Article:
|Publication number||US4351192 A|
|Application number||US 06/215,000|
|Publication date||Sep 28, 1982|
|Filing date||Dec 10, 1980|
|Priority date||Dec 10, 1980|
|Publication number||06215000, 215000, US 4351192 A, US 4351192A, US-A-4351192, US4351192 A, US4351192A|
|Inventors||Minoru Toda, Susumu Osaka|
|Original Assignee||Rca Corporation|
|Export Citation||BiBTeX, EndNote, RefMan|
|Patent Citations (8), Referenced by (14), Classifications (14), Legal Events (2)|
|External Links: USPTO, USPTO Assignment, Espacenet|
This invention relates to a fluid flow velocity sensor and, particularly, to a fluid flow velocity sensor using a piezoelectric element.
Different forms of fluid flow velocity sensors are known. Most are orientated to the measurement of high fluid flow velocities and, therefore, are less sensitive to low fluid flow velocities, resulting in erroneous flow velocity measurements at the lower flow velocities. Other known sensors characteristically include a combination of movable elements which are subject to mechanical failure. Still other sensors are fragile. There is a need in the art for a fluid flow velocity sensor which is characterized by a simple mechanical structure, low material cost, compact construction, a minimum of movable parts, low power consumption, and the capability of measuring low fluid flow velocities with high sensitivity.
A piezoelectric element is positioned in close proximity to a source of acoustic vibration and is free to move in the path of a fluid flow to be measured. The element senses the acoustic vibration to provide an electrical output signal according to the acoustic pressure thereon from the vibration. As the fluid flow intensity changes, the element is correspondingly spaced from the source of vibration. The output signal varies with the resulting change in acoustic pressure on the element and provides a detectable measurement of the fluid flow intensity.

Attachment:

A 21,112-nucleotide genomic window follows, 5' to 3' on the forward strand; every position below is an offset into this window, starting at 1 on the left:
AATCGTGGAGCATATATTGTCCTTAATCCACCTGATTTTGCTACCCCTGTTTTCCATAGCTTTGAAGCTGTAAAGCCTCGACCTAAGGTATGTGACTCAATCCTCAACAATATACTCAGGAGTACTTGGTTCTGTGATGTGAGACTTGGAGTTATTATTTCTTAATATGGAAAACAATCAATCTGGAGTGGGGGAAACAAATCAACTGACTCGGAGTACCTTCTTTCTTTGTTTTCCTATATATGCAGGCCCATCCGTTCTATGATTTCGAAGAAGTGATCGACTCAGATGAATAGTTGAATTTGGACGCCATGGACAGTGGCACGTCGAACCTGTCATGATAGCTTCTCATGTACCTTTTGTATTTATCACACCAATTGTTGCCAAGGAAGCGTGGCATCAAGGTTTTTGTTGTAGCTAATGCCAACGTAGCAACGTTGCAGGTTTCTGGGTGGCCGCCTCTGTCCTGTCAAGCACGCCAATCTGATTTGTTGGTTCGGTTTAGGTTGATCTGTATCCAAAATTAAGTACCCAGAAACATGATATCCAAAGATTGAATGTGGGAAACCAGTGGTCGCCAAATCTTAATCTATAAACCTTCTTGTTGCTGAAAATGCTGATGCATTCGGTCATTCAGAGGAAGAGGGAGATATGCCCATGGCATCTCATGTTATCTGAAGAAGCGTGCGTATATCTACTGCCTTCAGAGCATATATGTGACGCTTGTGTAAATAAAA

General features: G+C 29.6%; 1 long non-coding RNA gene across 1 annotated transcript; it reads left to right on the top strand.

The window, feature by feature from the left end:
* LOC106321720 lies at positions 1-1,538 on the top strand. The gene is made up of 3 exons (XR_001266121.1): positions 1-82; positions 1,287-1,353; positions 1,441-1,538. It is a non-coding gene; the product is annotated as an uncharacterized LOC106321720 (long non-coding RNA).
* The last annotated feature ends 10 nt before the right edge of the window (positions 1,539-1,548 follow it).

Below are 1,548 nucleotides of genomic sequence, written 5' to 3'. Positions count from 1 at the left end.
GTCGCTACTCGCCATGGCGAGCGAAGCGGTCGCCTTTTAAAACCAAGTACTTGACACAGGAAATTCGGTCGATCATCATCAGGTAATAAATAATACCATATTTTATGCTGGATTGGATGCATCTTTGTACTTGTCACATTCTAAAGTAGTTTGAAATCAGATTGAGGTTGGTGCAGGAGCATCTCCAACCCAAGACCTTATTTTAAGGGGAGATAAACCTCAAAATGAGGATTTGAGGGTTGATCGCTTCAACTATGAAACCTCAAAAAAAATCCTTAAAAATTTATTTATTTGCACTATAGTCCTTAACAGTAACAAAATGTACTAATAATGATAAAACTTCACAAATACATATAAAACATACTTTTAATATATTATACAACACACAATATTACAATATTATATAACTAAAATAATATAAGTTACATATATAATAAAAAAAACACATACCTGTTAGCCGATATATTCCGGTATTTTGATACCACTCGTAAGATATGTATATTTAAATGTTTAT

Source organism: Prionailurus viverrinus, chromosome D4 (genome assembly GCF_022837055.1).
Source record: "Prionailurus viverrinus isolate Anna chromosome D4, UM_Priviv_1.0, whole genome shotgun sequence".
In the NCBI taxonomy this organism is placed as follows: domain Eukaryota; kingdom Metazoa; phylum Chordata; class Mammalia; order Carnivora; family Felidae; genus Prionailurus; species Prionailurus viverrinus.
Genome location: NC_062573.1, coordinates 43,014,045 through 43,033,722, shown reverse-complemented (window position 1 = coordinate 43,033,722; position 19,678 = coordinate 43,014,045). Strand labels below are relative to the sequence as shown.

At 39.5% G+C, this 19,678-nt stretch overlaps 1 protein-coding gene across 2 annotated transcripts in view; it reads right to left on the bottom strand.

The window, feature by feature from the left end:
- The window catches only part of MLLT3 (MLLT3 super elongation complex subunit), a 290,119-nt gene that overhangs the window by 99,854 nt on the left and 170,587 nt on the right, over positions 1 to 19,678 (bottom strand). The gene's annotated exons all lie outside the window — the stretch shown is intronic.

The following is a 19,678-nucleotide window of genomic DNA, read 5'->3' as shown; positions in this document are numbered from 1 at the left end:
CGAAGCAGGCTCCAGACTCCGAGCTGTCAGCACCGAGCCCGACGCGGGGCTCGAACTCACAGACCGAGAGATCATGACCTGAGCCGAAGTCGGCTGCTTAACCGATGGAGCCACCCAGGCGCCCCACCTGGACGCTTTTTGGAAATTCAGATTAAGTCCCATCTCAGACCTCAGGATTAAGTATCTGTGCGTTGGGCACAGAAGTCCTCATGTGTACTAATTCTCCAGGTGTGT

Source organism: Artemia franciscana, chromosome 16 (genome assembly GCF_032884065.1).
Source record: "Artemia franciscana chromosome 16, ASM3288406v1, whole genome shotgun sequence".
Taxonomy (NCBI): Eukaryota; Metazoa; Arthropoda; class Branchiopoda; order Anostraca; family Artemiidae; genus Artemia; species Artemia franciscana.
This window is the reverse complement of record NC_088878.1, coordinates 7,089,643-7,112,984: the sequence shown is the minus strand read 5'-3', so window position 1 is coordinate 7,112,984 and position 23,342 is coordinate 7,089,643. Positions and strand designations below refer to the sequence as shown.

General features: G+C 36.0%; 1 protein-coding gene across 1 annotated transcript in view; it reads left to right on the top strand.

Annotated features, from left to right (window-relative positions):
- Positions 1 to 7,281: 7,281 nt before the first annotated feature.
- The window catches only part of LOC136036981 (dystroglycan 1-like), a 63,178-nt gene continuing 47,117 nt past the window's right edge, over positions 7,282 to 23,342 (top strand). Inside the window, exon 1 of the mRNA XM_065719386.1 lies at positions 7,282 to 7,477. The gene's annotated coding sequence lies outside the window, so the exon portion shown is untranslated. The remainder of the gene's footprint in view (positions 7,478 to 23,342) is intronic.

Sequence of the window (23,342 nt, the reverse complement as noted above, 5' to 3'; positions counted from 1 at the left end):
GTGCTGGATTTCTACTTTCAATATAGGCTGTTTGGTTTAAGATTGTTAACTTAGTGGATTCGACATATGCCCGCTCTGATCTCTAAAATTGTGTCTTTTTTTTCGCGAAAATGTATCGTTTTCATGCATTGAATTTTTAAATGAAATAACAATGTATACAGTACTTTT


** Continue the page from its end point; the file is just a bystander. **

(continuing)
In the drawing:
FIG. 1 shows one embodiment of the invention.
FIG. 2 is a curve showing test results of a wind velocity sensor constructed according to the present invention.
Various kinds of piezoelectric materials are known. Ceramic materials, for example, PZT, exhibit a piezoelectric effect. Polymer materials are now known also to exhibit a piezoelectric effect. While ceramics tend to be brittle and, if fabricated thin, easy to break, polymer materials, for example, a polyvinylidene fluoride (PVF2) can be fabricated in flexible, thin films. It is also known that a piezoelectric element can be used to convert electrical signals into vibrations or vibrations into electrical signals.
Referring to FIG. 1, a small piezoelectric element 1, for example, of a ceramic material, and a larger piezoelectric element 2, for example, of polyvinylidene fluoride (PVF2) polymer films, are each suspended at one end from a supporting member 3. The two elements 1 and 2 are mounted in close proximity so that the element 2 senses acoustic vibration of the smaller element 1. While the elements are shown spaced apart a small distance in FIG. 1, the two elements 1 and 2 may overlap each other. The elements 1 and 2 are mounted on the member 3 in a known manner to permit their operation as described below. Member 3 is of a suitable material providing electrical and vibrational isolation between the two elements 1 and 2.
A source of alternating current 6 is connected by suitable contacts (not shown) on the element 1 and by conductors represented by the dashed line 7 to cause the element 1 to acoustically vibrate. The free end of the element 1 vibrates at a frequency determined by the frequency of the source 6. The element 1, preferably, may be operated at the mechanical resonant condition, where a small excitation signal produces a large vibration amplitude. The piezoelectric element 2 disposed close to the element 1 senses the acoustic vibration of the element 1 and, in turn, produces an electrical output signal of a magnitude determined by the spacing between the two elements 1 and 2. A suitable detector and indicator 8 is connected to element 2 by suitable contacts (not shown) on the element 2 and by conductors represented by the dashed line 9.